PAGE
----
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Synopsis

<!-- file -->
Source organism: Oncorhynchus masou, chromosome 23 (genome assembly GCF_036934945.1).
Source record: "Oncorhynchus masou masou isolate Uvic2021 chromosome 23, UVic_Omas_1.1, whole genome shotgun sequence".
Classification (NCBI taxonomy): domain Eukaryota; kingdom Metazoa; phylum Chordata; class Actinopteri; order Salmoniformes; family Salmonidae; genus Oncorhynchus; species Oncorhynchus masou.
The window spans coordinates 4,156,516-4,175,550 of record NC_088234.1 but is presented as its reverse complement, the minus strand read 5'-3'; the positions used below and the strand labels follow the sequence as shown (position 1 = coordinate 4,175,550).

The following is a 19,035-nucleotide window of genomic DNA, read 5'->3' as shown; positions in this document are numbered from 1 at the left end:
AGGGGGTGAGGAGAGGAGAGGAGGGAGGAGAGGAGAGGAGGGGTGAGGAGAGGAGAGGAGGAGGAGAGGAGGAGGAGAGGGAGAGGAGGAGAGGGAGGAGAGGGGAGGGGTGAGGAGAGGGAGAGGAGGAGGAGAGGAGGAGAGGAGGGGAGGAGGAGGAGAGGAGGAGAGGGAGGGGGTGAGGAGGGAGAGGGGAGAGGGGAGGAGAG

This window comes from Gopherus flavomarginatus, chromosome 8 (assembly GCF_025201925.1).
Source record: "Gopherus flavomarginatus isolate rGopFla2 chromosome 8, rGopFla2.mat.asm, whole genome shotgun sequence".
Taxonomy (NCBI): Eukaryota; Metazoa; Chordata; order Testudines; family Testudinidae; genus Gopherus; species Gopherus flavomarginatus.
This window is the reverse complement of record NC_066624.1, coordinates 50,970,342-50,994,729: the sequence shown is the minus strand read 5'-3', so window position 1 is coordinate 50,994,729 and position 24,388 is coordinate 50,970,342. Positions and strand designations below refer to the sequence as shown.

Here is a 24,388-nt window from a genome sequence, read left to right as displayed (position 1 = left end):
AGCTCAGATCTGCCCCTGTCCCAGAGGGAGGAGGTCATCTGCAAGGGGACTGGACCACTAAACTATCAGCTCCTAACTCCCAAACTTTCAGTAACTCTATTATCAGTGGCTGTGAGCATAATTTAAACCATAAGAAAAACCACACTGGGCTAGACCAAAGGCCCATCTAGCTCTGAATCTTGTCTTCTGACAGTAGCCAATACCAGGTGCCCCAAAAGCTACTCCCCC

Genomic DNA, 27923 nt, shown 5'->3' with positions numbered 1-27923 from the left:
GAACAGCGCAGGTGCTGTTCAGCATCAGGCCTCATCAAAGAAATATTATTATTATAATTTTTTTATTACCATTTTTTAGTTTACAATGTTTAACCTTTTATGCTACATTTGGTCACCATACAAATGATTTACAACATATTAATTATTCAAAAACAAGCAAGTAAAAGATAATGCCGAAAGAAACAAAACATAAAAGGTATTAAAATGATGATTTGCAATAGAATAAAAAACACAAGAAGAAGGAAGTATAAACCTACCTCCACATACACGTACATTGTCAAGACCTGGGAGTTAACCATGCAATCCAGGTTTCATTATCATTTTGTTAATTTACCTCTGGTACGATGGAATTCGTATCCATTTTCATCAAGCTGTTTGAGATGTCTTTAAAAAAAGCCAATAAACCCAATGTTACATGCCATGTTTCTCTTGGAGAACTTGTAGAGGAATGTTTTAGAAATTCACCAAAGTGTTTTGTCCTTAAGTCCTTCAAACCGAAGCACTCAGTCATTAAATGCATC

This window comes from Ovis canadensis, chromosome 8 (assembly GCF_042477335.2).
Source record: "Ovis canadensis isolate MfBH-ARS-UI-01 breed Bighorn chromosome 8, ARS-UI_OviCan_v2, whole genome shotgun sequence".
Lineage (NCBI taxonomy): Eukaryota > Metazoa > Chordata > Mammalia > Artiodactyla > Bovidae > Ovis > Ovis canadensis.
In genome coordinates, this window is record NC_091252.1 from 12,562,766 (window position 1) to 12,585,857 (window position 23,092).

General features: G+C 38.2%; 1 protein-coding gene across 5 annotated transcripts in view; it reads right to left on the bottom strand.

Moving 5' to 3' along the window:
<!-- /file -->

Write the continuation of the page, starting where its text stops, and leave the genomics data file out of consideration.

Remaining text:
The Chinese Parrot (1926) is the second novel in the Charlie Chan series of mystery novels by Earl Derr Biggers. It is the first in which Chan travels from Hawaii to mainland California, and involves a crime whose exposure is hastened by the death of a parrot. The story concerns a valuable string of pearls which is purchased by a wealthy and eccentric financier. The handsome young son of the jeweller is assigned to shepherd the transfer of the pearls to the financier's vacation home in a desert area of California. Because of his long association with the owner of the pearls—before joining the police force, he was her houseboy—Charlie Chan travels from Hawaii to California with the pearls. After two mysterious deaths, first of a Chinese-speaking parrot and then of the household's Chinese man-of-all-work, Charlie Chan masquerades as a pidgin-speaking cook named Ah Kim and works underground to solve a number of crimes. Along the way, the jeweller's son meets a beautiful young woman who works as a location scout and decides to stay in the California desert.

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